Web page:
We owe so much to the people on this screen, our beloved colleagues and friends who dedicated themselves to our mission and to our country.
As we move forward, we continue to look to them for inspiration, and we honor them by building on the tremendous legacy that they leave behind.
Please join me for a moment in silence in their memory.
Every year when we gather at Annual Meeting, it feels like the most significant moment in time, but I truly believe that this is an extraordinary moment — an inflection moment — for public broadcasting.
A couple months ago, I participated in a planning activity with the Strategic Planning Group of the PBS Board.
In order to plan for the future, we envisioned two possible scenarios that could play out three years from now.
The first scenario involved many of us sitting around a bar lamenting the demise of public broadcasting.
In the second scenario, public broadcasting remained a vital and valued service to the American public.
We talked about what could lead to these two very different outcomes.
In the first scenario, we acted out of fear and from a position of defense, and we became entangled by infighting and small grievances.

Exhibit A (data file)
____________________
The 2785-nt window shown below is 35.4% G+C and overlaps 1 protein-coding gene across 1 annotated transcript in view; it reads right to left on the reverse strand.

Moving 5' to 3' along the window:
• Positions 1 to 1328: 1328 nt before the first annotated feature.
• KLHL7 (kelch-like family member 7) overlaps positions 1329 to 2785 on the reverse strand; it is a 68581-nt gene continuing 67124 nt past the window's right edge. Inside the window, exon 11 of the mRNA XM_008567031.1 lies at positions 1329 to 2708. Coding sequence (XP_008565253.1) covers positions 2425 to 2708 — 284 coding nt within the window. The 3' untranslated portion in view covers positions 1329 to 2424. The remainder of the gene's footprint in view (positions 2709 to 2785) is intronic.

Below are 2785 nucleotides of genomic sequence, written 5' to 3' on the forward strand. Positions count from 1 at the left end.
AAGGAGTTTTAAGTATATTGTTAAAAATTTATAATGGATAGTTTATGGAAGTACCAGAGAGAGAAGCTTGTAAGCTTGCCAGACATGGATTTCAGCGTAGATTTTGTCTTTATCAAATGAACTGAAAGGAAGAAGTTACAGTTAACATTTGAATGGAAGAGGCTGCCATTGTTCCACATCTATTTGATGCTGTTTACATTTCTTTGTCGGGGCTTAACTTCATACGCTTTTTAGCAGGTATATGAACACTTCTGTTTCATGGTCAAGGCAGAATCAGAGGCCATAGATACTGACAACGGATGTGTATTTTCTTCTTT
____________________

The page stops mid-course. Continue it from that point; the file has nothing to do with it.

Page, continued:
In the second, we rallied together, and we used this moment to assert who we are, to reaffirm our value to America, and cement our legacy for generations to come.
I, for one, haven’t dedicated so much of my career to witness the demise of public broadcasting, and I know that you feel the same way.
Over these next three days, and long after we leave this meeting, let us rededicate ourselves to fulfill the hopes and dreams of the American people.
Let us fight aggressively to retain our funding, while we aggressively seek out new revenue streams.
Let us be bold, not shy, investing in content that makes a difference in the lives of women, men and children who hail from every walk of life.
Let us stand strong with our friends at NEA and NEH as we preserve the cultural heritage of our country.
Let us explore every channel, every device and every platform that connect us to the American public.
And let us build on the wonderful legacy to which we were entrusted.
Public broadcasting isn’t just a part of the Great Society as it was originally envisioned.
In fact, we are essential to creating that Great Society.
Working together, I believe that we can make the bold dream that President Johnson so perfectly articulated a reality.